Note from the Editor (ColdAvenger Pro): My dad, John B. Sullivan Jr., M.D., invented the ColdAvenger. So he knows a ton about recreational health and performance™, especially as it pertains to healthy breathing. From time to time you’ll see blog posts from him, writing as “Dr. RHP™” (Dr. Recreational Health and Performance™) We’re thrilled to have him bring his expertise to the blog. JBSIII
From Dr. RHP™: Asthma 101
Did you know that according to the American Council on Exercise (ACE), 12 percent to 15 percent of the U.S. population is considered asthmatic and suffers recurrent attacks of breathlessness?
Over here at Talus, we are constantly learning more and more about this medical condition, as many of our followers use the Talus ColdAvenger mask to decrease asthmatic attacks.
If you’ve recently been diagnosed with asthma, the good news is that it’s a condition that can be treated and the most important thing is learning how to cope with it and manage your condition. Check out this list from www.everydayhealth.com on the best ways to prevent an asthma attack. Asthma is caused by swelling (edema) and inflammation of the airways. This causes the wheezing sound, cough, and shortness of breath you may experience. Asthma can be induced by allergens such as pollen, mold, or animal dander, or it can be induced by irritants to the airways such as cold weather or exposure to chemicals in the environment. Either way, it is asthma. Here are some common sense ways to help manage your asthma:
- -Eliminate triggers. Once you know what triggers your asthma, do your best to avoid those things. You might have to be more rigorous about keeping a clean house or avoiding smokers, for instance. Your strategies will depend on your specific triggers.
- -Take your asthma medications as your physician directs. These drugs may prevent an asthma attack, even if you can’t avoid triggers. Asthma medications are used to treat both the airway narrowing caused by the swelling and the inflammation at the heart of the problem. Many asthmatics receive prescriptions for both rescue inhalers, called bronchodilators, and inhaled steroids, which reduce the airway inflammation. There are new inhaled steroids on the market that penetrate deeper into the lungs and work far better than the older inhaled steroids. Check with your doctor about these. If you are using your rescue inhaler on a daily basis or more than your asthma is out of control. See your doctor.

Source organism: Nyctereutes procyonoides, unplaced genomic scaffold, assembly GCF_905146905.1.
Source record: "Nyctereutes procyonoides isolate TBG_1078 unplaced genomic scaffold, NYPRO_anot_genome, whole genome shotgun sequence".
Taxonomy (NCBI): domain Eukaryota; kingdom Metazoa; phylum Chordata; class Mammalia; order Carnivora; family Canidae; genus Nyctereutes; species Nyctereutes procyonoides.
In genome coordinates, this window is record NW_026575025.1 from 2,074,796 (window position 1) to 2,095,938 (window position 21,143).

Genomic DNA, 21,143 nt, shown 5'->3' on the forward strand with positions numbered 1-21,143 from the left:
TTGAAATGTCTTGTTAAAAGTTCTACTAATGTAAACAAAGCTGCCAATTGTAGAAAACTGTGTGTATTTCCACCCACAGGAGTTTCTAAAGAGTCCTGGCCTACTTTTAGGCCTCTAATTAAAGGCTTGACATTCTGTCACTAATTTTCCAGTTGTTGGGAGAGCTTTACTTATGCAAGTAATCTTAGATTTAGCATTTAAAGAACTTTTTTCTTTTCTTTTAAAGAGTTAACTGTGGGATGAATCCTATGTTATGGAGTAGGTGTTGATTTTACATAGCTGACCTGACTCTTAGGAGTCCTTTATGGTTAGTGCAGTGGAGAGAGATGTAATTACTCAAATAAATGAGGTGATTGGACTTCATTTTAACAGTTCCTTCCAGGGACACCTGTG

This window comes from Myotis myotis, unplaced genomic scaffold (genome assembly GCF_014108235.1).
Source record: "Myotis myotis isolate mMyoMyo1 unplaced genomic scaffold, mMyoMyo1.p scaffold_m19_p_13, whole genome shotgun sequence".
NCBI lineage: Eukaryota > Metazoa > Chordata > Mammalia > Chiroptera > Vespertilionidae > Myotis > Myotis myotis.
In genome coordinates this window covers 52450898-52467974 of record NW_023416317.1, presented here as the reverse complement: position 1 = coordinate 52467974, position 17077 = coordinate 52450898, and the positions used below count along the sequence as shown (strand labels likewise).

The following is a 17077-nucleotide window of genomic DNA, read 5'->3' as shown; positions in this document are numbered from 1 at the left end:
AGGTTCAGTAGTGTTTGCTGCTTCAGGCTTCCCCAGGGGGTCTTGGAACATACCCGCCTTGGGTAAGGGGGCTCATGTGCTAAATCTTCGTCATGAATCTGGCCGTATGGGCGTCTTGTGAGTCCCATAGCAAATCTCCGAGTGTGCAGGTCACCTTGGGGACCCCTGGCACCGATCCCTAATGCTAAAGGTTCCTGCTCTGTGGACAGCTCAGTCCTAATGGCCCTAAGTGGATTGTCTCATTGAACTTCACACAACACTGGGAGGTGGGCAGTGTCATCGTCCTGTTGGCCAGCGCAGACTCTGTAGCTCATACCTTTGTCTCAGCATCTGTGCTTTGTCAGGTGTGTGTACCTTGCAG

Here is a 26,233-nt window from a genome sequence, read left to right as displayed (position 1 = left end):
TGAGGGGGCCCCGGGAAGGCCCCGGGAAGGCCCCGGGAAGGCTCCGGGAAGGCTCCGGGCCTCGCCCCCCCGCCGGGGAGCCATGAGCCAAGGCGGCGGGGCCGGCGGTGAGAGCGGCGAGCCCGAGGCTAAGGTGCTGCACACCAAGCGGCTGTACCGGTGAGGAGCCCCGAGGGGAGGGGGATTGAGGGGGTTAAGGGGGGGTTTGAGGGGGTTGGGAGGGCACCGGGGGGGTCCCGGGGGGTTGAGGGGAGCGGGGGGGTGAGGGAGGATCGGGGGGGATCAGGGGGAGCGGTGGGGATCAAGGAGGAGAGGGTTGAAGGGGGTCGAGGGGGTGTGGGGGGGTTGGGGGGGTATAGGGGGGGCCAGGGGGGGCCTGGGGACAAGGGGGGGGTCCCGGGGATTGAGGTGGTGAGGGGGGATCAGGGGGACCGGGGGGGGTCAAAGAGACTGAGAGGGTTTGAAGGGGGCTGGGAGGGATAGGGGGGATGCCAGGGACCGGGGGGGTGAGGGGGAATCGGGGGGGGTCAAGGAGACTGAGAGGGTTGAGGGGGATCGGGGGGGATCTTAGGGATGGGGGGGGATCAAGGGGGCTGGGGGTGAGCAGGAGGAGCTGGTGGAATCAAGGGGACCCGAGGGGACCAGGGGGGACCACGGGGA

- -Treat asthma symptoms early. If you do start to feel symptoms such as cough, irritancy in your lungs, or minor wheezing, you may be able to prevent or lessen an asthma attack by getting away from any triggers in your environment and using your prescribed rescue medications, such as an albuterol inhaler.
- -Get additional help. If your asthma symptoms get worse or increase in number and you have been unable to prevent a full asthma attack, call your doctor’s office or go to the nearest emergency room for medical help. “You should not take extra puffs of a rescue inhaler,” says Richard Castriotta, MD, professor of medicine and associate director of the Division of Pulmonary, Critical Care, and Sleep Medicine at the University of Texas Houston Medical School. “If that isn’t working, go to the ER.”
Again, to read this entire article, The Anatomy of an Asthma Attack, click here.
Also, check out our Talus ColdAvenger face mask, as we’ve had asthmatics who have used the ColdAvenger report that it does wonders for their lungs and decreases cold-weather induced asthma attacks ( Kristina’s diary on our website). By warming the air you breathe and humidifying inhaled air, the ColdAvenger helps prevent cold-induced adverse health effects such as asthma.
Stay Out and Breathe!
John B. Sullivan Jr., M.D.